The first humans to settle in the Americas took their dogs with them, according to new research into how canines were domesticated.


An international team has studied the archaeological and genetic records of ancient people and dogs.

Researchers led by archaeologist Dr Angela Perri, of Durham University, found that the first people to go to the Americas, more than 15,000 years ago from Northeast Asia, were accompanied by their dogs.

They discovered that canine domestication likely took place in Siberia more than 23,000 years ago, and people eventually moved west towards Europe and east towards the Americas.

The Americas were one of the last regions of the world to be settled by people, by which time dogs had been domesticated.

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“Dog domestication occurring in Siberia answers many of the questions we’ve always had about the origins of the human-dog relationship," said Dr Perri. “By putting together the puzzle pieces of archaeology, genetics and time we see a much clearer picture where dogs are being domesticated in Siberia, then disperse from there into the Americas and around the world.”

Dogs may have been part of their 'cultural repertoire' as much as stone tools, the researchers say.

“The only thing we knew for sure is that dog domestication did not take place in the Americas," said Geneticist and co-author Dr Laurent Frantz of Ludwig Maximilian University in Munich. “From the genetic signatures of ancient dogs, we now know that they must have been present somewhere in Siberia before people migrated to the Americas.”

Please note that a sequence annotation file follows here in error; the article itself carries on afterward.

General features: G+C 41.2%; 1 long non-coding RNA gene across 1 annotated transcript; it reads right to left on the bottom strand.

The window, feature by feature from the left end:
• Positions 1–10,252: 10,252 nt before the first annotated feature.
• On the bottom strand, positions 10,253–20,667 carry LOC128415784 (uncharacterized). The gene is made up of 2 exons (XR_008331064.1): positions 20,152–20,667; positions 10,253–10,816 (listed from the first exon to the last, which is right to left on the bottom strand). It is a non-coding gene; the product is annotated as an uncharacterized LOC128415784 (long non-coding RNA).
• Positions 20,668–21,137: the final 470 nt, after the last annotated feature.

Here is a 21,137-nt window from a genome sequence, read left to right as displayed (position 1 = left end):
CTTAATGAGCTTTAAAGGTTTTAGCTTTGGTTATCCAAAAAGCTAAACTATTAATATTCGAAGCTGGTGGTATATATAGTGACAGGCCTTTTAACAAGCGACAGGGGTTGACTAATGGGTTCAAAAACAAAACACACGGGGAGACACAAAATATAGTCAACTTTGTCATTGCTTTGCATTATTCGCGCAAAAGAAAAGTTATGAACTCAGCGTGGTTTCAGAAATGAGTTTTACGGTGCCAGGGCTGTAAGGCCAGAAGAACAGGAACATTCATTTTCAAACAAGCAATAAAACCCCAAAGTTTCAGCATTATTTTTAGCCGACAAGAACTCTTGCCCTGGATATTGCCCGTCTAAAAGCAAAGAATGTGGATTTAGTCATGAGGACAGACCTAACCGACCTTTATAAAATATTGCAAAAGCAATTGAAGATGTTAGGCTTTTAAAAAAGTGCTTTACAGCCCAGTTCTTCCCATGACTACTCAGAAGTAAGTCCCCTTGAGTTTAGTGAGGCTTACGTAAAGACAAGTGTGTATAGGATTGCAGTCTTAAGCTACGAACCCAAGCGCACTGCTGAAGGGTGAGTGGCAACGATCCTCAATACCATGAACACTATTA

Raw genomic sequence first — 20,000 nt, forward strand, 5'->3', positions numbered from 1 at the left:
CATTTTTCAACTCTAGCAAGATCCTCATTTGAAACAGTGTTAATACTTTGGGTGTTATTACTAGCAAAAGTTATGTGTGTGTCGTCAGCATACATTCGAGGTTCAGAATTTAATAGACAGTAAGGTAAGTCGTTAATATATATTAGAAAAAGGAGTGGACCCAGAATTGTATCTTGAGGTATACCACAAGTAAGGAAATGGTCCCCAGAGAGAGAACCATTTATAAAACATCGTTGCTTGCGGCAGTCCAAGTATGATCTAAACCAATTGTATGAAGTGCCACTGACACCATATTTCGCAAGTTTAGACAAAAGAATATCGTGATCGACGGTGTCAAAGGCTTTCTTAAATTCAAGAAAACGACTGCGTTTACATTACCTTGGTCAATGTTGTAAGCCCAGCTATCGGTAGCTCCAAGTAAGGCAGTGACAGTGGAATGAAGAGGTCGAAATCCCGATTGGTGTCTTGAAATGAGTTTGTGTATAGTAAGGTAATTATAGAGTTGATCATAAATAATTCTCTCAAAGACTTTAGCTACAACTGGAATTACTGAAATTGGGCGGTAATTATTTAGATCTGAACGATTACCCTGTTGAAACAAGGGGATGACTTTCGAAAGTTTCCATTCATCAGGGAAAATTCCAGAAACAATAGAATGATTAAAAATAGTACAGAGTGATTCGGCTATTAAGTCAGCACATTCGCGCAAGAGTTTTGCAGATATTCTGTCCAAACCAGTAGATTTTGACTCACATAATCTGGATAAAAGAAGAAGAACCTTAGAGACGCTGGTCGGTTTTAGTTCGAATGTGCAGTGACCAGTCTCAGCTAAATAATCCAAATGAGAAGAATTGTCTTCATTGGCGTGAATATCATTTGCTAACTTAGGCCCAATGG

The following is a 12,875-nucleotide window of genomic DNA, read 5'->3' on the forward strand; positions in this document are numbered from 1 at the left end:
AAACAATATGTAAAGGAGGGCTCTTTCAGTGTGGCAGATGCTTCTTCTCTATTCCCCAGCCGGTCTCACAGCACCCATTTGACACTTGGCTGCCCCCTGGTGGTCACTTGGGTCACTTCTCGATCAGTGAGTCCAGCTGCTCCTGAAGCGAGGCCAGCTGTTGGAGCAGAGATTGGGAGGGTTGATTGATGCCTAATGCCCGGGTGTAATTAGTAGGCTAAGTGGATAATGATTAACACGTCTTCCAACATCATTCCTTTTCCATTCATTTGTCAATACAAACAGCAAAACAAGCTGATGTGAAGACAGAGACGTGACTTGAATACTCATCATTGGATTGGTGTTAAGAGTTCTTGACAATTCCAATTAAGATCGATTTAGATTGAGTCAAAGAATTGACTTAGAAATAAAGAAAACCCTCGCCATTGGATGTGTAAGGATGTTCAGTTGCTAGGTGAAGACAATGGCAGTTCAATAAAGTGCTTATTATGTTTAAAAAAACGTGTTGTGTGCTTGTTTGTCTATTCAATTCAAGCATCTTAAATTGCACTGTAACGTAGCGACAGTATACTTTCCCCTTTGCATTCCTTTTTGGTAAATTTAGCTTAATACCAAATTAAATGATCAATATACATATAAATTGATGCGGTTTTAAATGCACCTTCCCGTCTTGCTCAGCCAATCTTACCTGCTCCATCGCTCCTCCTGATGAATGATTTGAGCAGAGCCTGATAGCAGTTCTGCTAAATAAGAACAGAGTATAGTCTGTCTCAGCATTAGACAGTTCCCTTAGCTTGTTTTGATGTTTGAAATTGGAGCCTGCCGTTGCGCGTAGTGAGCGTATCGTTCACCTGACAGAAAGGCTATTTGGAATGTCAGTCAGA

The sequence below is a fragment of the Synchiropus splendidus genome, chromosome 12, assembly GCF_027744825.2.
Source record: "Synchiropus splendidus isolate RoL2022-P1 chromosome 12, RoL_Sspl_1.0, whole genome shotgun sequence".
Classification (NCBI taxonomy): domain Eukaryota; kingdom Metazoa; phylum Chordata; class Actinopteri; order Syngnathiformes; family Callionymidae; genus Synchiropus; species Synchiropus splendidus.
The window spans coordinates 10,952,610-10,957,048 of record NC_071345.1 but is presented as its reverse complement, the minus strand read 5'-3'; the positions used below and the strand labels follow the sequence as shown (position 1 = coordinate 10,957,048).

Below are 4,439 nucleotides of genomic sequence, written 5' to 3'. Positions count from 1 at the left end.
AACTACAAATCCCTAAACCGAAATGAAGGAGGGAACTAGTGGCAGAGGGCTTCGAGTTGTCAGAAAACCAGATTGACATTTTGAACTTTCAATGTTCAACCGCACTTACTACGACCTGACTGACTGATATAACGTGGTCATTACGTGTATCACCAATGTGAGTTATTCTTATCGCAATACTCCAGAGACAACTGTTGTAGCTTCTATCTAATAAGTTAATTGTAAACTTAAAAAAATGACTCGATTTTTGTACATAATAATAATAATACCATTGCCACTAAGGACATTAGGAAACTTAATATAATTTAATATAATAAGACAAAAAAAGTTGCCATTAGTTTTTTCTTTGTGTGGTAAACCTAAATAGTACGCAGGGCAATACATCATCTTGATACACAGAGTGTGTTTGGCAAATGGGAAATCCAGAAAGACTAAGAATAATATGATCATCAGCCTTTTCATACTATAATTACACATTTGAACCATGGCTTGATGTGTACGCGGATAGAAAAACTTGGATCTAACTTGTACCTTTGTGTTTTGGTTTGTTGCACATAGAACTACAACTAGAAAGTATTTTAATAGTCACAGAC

The findings are published in the journal Proceedings of the National Academy of Sciences of the United States of America (PNAS).

Reader Q&A: Why do dogs tilt their head when you speak to them?

Asked by: Toby Graham, Shrewsbury

A dog’s range of hearing is wider than ours but not as accurate. Perking their ears up while tilting their heads helps them pinpoint where noises are coming from more quickly. It also helps them to hear and interpret the tone of our voices, and pick out familiar words such as ‘walkies’.

Dog behaviour expert Dr Stanley Coren believes that dogs with shorter muzzles tilt their heads less because they have a better view of our facial expressions and are therefore not so reliant on their ears to understand us.

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Sara RigbyOnline staff writer, BBC Science Focus

Sara is the online staff writer at BBC Science Focus. She has an MPhys in mathematical physics and loves all things space, dinosaurs and dogs.